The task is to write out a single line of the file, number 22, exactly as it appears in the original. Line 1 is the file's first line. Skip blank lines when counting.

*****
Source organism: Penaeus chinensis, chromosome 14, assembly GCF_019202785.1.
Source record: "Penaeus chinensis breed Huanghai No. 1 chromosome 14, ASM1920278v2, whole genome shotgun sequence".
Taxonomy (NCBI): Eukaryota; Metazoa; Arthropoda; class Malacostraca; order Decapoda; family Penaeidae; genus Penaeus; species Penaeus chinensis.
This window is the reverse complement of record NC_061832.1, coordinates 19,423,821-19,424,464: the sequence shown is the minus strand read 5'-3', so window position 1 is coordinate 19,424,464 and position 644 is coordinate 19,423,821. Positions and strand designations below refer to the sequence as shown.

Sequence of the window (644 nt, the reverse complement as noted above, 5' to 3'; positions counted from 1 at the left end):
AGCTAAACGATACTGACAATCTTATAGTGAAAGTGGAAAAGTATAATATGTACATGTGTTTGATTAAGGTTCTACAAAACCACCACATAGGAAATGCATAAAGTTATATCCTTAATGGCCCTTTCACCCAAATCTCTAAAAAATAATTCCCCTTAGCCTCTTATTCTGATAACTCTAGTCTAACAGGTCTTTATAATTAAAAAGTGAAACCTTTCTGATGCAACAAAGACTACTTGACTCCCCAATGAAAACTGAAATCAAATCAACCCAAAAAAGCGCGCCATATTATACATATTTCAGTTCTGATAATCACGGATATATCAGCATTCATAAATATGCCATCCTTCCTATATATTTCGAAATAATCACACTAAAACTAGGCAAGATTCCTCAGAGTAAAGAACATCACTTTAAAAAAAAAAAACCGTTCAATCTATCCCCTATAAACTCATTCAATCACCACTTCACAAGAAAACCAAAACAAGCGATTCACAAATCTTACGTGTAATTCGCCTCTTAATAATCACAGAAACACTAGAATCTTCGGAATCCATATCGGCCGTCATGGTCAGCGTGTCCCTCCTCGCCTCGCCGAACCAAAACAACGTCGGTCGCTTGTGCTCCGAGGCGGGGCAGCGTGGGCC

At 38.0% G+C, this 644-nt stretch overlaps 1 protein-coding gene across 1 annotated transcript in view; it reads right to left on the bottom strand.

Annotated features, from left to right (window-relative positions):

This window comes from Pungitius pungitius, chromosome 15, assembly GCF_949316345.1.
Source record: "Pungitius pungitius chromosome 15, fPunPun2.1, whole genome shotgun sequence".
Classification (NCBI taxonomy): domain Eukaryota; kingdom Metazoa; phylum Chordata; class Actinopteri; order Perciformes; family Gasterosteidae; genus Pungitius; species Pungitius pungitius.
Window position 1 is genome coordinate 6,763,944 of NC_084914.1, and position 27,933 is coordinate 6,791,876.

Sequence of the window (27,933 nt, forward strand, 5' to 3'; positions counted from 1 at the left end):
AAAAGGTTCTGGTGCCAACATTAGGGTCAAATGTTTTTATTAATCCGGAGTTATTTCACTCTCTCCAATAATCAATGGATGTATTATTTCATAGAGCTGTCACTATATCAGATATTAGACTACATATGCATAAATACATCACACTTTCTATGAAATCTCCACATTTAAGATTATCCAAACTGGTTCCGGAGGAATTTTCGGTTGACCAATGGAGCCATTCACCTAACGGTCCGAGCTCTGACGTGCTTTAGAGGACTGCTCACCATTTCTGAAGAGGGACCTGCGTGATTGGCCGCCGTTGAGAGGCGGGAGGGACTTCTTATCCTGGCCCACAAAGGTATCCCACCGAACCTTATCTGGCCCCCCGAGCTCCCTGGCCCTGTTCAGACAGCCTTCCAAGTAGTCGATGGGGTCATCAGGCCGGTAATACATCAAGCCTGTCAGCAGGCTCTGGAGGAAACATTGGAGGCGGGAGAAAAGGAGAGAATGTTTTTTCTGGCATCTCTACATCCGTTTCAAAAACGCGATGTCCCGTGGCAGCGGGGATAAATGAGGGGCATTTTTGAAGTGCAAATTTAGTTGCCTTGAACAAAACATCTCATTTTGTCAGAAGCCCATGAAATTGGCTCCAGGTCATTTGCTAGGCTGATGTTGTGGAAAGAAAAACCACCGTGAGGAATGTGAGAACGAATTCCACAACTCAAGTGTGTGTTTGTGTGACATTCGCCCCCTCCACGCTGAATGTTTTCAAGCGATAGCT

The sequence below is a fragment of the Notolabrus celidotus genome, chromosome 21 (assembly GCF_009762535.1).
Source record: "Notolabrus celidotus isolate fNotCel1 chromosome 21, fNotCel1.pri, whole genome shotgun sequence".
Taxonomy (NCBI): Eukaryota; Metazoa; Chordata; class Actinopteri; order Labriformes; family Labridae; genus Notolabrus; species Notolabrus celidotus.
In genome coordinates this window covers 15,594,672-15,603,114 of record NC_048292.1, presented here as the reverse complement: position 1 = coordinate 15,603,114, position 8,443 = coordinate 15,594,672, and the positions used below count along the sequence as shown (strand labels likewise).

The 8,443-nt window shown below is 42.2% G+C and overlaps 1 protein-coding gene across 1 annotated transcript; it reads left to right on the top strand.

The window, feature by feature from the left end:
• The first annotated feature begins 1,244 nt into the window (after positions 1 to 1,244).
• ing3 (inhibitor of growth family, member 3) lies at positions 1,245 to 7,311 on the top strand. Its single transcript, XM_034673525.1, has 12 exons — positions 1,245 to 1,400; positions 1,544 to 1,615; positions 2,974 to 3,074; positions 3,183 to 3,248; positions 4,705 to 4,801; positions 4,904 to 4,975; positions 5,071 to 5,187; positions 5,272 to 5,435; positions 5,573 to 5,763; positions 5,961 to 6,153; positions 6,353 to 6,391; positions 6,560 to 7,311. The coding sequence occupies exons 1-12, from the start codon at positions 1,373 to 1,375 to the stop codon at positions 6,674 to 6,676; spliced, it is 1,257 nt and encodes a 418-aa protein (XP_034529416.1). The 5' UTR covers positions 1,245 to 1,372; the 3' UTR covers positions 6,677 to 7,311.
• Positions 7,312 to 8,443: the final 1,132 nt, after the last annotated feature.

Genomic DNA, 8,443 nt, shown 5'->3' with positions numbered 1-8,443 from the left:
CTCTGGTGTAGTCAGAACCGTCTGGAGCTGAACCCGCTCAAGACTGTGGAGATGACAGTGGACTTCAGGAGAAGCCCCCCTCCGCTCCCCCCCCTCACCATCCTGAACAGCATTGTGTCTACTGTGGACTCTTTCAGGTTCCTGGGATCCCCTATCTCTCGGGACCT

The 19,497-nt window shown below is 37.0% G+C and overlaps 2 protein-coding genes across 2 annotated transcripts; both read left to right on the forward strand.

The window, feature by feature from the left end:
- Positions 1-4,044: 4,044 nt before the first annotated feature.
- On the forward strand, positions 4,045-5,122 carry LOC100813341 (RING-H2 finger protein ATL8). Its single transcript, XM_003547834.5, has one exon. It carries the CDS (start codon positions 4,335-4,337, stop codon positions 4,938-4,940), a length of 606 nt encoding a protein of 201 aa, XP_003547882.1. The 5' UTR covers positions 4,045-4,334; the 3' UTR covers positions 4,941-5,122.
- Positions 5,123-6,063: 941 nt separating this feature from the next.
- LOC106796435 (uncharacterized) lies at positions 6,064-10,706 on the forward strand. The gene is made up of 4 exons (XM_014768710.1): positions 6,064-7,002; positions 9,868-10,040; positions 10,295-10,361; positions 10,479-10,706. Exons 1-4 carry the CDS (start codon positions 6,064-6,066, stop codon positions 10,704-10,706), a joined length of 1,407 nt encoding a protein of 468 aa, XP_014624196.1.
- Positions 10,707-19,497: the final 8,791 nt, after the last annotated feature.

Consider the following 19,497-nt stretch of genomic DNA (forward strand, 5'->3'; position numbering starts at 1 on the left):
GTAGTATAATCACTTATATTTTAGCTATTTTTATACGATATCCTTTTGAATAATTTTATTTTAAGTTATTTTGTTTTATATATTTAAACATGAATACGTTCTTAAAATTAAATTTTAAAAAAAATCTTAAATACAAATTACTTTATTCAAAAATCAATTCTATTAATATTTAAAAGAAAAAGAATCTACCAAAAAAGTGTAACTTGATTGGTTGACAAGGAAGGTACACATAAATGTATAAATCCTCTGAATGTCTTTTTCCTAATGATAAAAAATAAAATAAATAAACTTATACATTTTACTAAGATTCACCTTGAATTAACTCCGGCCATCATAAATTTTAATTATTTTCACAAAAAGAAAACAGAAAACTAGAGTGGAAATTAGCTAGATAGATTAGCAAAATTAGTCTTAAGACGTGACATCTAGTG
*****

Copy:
• ing3 (inhibitor of growth family, member 3) lies at positions 1,245 to 7,311 on the top strand. Its single transcript, XM_034673525.1, has 12 exons — positions 1,245 to 1,400; positions 1,544 to 1,615; positions 2,974 to 3,074; positions 3,183 to 3,248; positions 4,705 to 4,801; positions 4,904 to 4,975; positions 5,071 to 5,187; positions 5,272 to 5,435; positions 5,573 to 5,763; positions 5,961 to 6,153; positions 6,353 to 6,391; positions 6,560 to 7,311. The coding sequence occupies exons 1-12, from the start codon at positions 1,373 to 1,375 to the stop codon at positions 6,674 to 6,676; spliced, it is 1,257 nt and encodes a 418-aa protein (XP_034529416.1). The 5' UTR covers positions 1,245 to 1,372; the 3' UTR covers positions 6,677 to 7,311.